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Character, Humility, and the Fortuity of Success

Updated: Apr 15, 2023

Max Stearns


It’s my custom to end each semester of constitutional law with a spiel. I’ve covered a broad range of topics, as you’ll see should you visit my blog, Blindspot, where most are posted. Today I want to discuss a somewhat sensitive topic. I’ve titled my talk “Character, Humility, and the Fortuity of Success.”


The topic is sensitive because I’ll be discussing specific individuals. I’ll preface this by saying we all must be careful in making broad claims about an individual’s character. I continue to deeply worry about the prevalent cancel culture and the risk of essentializing someone based, for example, on a singular bad exercise of judgment. If we accept McArthur Fellow Bryan Stevenson’s admonition not to define persons convicted of serious crime by the worst thing they’ve ever done, then it follows that as a society should extend more grace to those who engage in far less consequential judgmental errors. And yet, when we observe a longstanding pattern of egregious behaviors, especially among those empowered with the public trust, it’s appropriate to hold such individuals to account.


I assume you’re familiar with the ProPublica story concerning elaborate trips that Clarence and Ginny Thomas took, funded entirely by Texas real estate developer and billionaire, Harlan Crow, including free travel and accommodations all in stunning style, by some estimates at a value of multiples of Thomas’s judicial salary. Thomas, who has been friends with Crow for twenty-five years, hasn’t denied the claims.



“Early in my tenure at the Court, I sought guidance from my colleagues and others in the judiciary, and was advised that this sort of personal hospitality from close personal friends, who did not have business before the Court, was not reportable . . . . I have endeavored to follow that counsel throughout my tenure, and have always sought to comply with the disclosure guidelines.”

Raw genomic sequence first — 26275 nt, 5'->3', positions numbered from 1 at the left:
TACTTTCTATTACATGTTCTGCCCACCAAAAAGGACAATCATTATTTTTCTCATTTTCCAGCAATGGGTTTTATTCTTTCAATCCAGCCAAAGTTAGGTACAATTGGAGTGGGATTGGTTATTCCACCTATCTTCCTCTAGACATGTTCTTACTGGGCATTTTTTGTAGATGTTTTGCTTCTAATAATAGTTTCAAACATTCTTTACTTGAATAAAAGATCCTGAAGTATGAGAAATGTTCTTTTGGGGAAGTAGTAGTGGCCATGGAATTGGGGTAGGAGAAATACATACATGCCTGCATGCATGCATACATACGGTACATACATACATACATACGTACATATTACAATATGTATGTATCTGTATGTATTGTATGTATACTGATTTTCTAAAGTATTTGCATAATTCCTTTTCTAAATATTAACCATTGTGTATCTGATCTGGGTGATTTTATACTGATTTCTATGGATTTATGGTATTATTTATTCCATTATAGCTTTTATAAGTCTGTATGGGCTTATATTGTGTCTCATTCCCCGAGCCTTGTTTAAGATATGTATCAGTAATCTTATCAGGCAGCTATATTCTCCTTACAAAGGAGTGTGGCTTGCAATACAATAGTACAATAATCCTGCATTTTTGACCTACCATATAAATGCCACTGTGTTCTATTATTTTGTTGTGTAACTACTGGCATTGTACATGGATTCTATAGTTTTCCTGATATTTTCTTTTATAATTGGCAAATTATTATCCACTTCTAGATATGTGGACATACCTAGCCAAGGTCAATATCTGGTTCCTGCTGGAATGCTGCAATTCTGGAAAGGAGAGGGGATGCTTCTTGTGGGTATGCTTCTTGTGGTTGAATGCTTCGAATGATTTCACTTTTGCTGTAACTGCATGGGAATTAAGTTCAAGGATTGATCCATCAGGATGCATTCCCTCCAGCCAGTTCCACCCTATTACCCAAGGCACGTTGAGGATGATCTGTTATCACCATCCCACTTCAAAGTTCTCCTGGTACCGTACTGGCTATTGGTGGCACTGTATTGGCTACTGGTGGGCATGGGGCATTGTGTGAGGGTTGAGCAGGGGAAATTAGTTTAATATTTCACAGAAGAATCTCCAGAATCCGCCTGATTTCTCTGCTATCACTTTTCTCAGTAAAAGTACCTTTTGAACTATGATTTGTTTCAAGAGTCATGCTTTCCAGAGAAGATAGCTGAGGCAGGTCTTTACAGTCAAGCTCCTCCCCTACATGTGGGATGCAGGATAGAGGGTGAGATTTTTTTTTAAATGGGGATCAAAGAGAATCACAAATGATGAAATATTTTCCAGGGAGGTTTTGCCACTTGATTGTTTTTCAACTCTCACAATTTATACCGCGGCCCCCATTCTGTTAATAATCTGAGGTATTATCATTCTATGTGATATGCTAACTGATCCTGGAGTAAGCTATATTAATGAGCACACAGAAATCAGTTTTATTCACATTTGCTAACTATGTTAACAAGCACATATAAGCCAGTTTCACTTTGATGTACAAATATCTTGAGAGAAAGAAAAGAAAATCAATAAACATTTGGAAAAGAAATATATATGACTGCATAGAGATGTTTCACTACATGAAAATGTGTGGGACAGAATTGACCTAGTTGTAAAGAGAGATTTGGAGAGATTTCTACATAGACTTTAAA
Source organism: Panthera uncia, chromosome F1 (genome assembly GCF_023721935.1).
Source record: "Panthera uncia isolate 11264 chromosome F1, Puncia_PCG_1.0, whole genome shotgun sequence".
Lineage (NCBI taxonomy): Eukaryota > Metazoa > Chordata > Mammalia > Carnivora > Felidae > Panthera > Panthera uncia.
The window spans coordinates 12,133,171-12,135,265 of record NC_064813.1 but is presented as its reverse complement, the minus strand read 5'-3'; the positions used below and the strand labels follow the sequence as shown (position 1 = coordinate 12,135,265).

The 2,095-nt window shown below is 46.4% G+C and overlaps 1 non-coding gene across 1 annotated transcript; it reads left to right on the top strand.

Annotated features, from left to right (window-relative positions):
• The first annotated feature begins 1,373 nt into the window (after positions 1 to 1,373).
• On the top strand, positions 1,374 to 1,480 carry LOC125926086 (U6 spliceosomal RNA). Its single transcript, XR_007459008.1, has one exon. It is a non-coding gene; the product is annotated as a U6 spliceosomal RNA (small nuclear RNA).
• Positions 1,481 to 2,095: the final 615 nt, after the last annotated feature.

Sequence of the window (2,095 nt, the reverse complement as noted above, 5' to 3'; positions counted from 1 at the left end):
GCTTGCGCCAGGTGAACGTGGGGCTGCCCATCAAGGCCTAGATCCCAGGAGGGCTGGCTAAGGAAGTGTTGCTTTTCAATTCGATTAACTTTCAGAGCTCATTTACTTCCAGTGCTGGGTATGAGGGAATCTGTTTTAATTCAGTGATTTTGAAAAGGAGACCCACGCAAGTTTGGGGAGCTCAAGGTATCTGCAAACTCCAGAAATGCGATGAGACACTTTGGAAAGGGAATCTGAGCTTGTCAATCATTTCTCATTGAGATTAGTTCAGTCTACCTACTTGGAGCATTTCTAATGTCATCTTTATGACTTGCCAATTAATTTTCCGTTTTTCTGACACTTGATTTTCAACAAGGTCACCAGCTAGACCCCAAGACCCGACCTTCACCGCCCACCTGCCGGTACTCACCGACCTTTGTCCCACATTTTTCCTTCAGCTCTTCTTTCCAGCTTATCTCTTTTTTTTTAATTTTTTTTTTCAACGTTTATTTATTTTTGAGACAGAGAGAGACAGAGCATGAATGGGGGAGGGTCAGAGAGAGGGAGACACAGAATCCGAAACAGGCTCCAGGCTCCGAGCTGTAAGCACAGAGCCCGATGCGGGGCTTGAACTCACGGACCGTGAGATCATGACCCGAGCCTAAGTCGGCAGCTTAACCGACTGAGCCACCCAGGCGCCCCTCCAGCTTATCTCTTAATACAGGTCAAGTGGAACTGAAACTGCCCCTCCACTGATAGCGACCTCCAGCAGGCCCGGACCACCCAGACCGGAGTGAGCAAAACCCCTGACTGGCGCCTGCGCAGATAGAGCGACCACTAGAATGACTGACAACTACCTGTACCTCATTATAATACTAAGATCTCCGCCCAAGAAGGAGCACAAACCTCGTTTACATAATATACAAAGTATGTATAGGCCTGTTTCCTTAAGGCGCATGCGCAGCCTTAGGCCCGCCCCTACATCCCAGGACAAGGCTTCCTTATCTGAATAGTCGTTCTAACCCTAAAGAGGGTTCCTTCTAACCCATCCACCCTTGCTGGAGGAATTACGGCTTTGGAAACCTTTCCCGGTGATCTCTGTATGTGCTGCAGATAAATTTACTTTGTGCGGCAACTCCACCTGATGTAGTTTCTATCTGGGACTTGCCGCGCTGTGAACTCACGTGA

I want to focus very clearly on Thomas’s language. Thomas “endeavored to follow . . . counsel.” So, what does “endeavor” convey? Here are two definitions from the Merriam Webster Dictionary, on-line, of endeavor used as a transitive verb:

1

: to attempt (something, such as the fulfillment of an obligation) by exertion of effort

endeavors to finish the race

2

archaic : to strive to achieve or reach


Note the emphasis on exertion or obligation, and in the older meaning, on striving. This operates in parallel with how “endeavor” is defined as a noun. The verb connotes dedicated effort to achieve something challenging to which one is committed. One endeavors to perform well on an exam by studying hard; to run a 10K, half marathon, or full marathon by persistent training; and to becoming accomplished at a musical instrument by dedicated practice.


Now compare Justice Thomas’s usage. Rarely would one say that he or she endeavors to do the very thing one wishes to do, that’s easily accomplished, and that’s self-serving, especially when doing so avoids personal responsibility for conduct that looks problematic under scrutiny. Words matter, and it’s not unfair to hold a Justice on the nation’s highest court to task for a deliberate choice of misleading language as part of a larger deliberate choice to mislead.


Michael Sandel is an eminent Harvard Philosophy Professor, and author of The Tyranny of Merit. I recommend his book, which I won’t summarize here. I want to focus on one aspect of his larger thesis. Sandel admonishes his readers to avoid the mistake, or conceit, or imagining their successes or failures are entirely, even predominantly, the sole product of personal agency. Every one of us has been benefited, or burdened, in significant ways—ways we might never fully understand—that are well beyond our limited control. We do well—we exhibit character—when we appreciate the role of circumstance in our successes, and with equal force, the role of circumstance in the challenges that others face.


Once we recognize this, examples become too obvious to count. Take your favorite athlete, singer, composer, novelist, artist, etc. And imagine that he or she lived at a time when that sport, musical style, or artistic genre was either unknown or not appreciated. Michael Jordan, Cal Ripken, or Ray Lewis might have lived in obscurity in an earlier time or different place. Same with Billy Joel, Bruce Springsteen, or Alicia Keys. You can extend this to any domain, no matter how great the talent, from Mozart to the Beatles, from DaVinci to Picasso. And yes, we can say the same of successful doctors, lawyers, engineers, research scientists, and more.


Stephen Carter is an eminent professor at Yale Law School, which he also attended. Carter and Thomas are close in age. Thomas was born in 1948; Carter in 1954. In 1991, Carter published Reflections of an Affirmative Action Baby. He recounts a painful story from his law school application process. He applied to six law schools, five of which accepted him, all but Harvard which eventually rejected him. Then he received phone calls from a professor and admissions officer. They explained that the committee somehow lacked information about Mr. Carter’s race and encouraged him to enroll at Harvard. He did not.